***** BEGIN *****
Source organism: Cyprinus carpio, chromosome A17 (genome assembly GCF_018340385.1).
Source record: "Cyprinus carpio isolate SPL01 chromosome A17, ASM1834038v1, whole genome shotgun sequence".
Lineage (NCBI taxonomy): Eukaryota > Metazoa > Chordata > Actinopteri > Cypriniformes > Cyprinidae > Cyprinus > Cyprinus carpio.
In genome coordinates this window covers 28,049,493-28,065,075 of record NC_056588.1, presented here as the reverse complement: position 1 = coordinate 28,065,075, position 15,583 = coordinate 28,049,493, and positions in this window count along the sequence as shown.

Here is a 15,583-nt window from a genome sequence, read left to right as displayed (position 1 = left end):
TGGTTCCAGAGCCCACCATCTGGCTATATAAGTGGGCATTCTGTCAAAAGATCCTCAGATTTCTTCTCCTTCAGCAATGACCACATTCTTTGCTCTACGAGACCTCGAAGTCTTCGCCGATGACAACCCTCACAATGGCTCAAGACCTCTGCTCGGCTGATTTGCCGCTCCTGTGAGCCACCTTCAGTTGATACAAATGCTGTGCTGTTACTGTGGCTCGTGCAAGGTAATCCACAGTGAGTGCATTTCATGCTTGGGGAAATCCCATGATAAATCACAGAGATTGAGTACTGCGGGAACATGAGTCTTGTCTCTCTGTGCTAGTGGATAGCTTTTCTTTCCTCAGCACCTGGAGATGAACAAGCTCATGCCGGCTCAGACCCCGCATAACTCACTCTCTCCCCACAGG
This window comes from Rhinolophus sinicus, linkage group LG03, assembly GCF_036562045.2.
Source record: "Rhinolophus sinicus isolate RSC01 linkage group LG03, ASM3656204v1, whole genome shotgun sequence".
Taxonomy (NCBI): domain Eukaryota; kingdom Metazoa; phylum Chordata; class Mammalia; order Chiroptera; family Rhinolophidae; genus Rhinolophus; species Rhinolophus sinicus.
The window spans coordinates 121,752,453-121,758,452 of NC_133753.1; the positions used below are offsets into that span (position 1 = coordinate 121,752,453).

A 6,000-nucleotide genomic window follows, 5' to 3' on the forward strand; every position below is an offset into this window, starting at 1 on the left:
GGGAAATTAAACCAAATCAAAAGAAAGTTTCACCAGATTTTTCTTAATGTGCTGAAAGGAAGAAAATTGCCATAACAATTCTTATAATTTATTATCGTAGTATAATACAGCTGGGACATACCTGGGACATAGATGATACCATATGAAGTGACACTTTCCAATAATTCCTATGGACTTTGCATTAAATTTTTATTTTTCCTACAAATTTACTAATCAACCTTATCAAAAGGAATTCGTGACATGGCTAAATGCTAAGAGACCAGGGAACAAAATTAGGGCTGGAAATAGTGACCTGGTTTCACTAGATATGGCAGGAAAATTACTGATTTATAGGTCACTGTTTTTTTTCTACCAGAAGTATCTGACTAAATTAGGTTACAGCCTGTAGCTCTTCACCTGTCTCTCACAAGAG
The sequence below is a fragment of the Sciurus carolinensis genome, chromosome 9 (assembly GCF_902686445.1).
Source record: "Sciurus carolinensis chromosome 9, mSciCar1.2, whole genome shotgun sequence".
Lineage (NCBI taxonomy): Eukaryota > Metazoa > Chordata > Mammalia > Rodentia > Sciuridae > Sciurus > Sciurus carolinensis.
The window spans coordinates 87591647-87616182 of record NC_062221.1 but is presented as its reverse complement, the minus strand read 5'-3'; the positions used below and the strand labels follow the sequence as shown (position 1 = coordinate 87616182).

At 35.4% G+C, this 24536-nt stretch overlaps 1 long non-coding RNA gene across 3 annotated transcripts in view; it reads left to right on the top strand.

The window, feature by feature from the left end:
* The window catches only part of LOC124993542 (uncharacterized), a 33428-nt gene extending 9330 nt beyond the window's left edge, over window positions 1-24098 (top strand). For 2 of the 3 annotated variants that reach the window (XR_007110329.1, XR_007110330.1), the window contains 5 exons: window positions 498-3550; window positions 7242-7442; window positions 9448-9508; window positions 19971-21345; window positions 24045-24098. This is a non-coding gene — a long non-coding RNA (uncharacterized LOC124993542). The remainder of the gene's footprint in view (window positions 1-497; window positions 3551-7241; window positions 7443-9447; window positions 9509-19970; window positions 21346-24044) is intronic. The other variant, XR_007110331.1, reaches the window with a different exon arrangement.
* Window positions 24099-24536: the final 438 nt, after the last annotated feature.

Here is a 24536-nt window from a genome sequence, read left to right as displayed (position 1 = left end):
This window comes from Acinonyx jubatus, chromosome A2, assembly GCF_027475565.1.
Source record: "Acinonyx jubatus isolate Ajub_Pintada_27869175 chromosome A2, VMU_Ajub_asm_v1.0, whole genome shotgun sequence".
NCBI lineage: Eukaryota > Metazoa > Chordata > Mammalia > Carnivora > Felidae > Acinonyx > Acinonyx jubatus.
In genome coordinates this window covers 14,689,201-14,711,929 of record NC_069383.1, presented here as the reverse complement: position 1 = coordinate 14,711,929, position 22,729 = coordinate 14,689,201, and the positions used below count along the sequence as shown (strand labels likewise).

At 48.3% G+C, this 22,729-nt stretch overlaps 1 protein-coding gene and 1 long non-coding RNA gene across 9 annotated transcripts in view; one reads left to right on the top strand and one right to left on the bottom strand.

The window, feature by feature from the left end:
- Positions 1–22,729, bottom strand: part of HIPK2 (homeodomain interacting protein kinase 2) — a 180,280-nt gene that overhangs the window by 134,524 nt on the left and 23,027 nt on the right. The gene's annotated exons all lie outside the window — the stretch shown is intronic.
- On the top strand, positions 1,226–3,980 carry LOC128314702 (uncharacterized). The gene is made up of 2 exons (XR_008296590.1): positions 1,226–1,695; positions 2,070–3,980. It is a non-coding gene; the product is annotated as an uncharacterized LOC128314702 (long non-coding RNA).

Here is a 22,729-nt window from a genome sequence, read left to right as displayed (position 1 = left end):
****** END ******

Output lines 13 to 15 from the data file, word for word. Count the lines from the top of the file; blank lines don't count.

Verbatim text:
The sequence below is a fragment of the Sciurus carolinensis genome, chromosome 9 (assembly GCF_902686445.1).
Source record: "Sciurus carolinensis chromosome 9, mSciCar1.2, whole genome shotgun sequence".
Lineage (NCBI taxonomy): Eukaryota > Metazoa > Chordata > Mammalia > Rodentia > Sciuridae > Sciurus > Sciurus carolinensis.